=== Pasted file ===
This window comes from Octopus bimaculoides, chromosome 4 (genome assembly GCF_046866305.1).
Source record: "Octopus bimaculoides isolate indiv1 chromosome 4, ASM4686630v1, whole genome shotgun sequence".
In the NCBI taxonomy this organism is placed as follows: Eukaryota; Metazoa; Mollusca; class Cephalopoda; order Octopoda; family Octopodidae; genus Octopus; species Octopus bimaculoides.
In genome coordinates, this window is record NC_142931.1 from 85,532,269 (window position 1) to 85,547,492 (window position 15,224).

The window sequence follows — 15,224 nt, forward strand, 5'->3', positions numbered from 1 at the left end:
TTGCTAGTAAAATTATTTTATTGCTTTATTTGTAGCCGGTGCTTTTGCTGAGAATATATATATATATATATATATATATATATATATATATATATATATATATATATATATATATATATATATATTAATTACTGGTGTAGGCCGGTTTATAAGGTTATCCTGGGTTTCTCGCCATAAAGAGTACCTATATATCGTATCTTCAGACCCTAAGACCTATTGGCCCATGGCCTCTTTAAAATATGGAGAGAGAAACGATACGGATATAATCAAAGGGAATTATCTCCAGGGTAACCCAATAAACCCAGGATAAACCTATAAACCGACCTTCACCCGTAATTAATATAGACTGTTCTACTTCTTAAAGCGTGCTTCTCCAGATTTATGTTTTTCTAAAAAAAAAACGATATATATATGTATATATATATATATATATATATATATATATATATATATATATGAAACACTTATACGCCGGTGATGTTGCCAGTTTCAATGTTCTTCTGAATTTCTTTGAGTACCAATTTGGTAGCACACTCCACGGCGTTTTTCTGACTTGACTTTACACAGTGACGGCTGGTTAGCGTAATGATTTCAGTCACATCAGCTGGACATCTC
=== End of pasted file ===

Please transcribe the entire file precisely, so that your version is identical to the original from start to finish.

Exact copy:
This window comes from Octopus bimaculoides, chromosome 4 (genome assembly GCF_046866305.1).
Source record: "Octopus bimaculoides isolate indiv1 chromosome 4, ASM4686630v1, whole genome shotgun sequence".
In the NCBI taxonomy this organism is placed as follows: Eukaryota; Metazoa; Mollusca; class Cephalopoda; order Octopoda; family Octopodidae; genus Octopus; species Octopus bimaculoides.
In genome coordinates, this window is record NC_142931.1 from 85,532,269 (window position 1) to 85,547,492 (window position 15,224).

The window sequence follows — 15,224 nt, forward strand, 5'->3', positions numbered from 1 at the left end:
TTGCTAGTAAAATTATTTTATTGCTTTATTTGTAGCCGGTGCTTTTGCTGAGAATATATATATATATATATATATATATATATATATATATATATATATATATATATATATATATATATATATATTAATTACTGGTGTAGGCCGGTTTATAAGGTTATCCTGGGTTTCTCGCCATAAAGAGTACCTATATATCGTATCTTCAGACCCTAAGACCTATTGGCCCATGGCCTCTTTAAAATATGGAGAGAGAAACGATACGGATATAATCAAAGGGAATTATCTCCAGGGTAACCCAATAAACCCAGGATAAACCTATAAACCGACCTTCACCCGTAATTAATATAGACTGTTCTACTTCTTAAAGCGTGCTTCTCCAGATTTATGTTTTTCTAAAAAAAAAACGATATATATATGTATATATATATATATATATATATATATATATATATATATATATGAAACACTTATACGCCGGTGATGTTGCCAGTTTCAATGTTCTTCTGAATTTCTTTGAGTACCAATTTGGTAGCACACTCCACGGCGTTTTTCTGACTTGACTTTACACAGTGACGGCTGGTTAGCGTAATGATTTCAGTCACATCAGCTGGACATCTC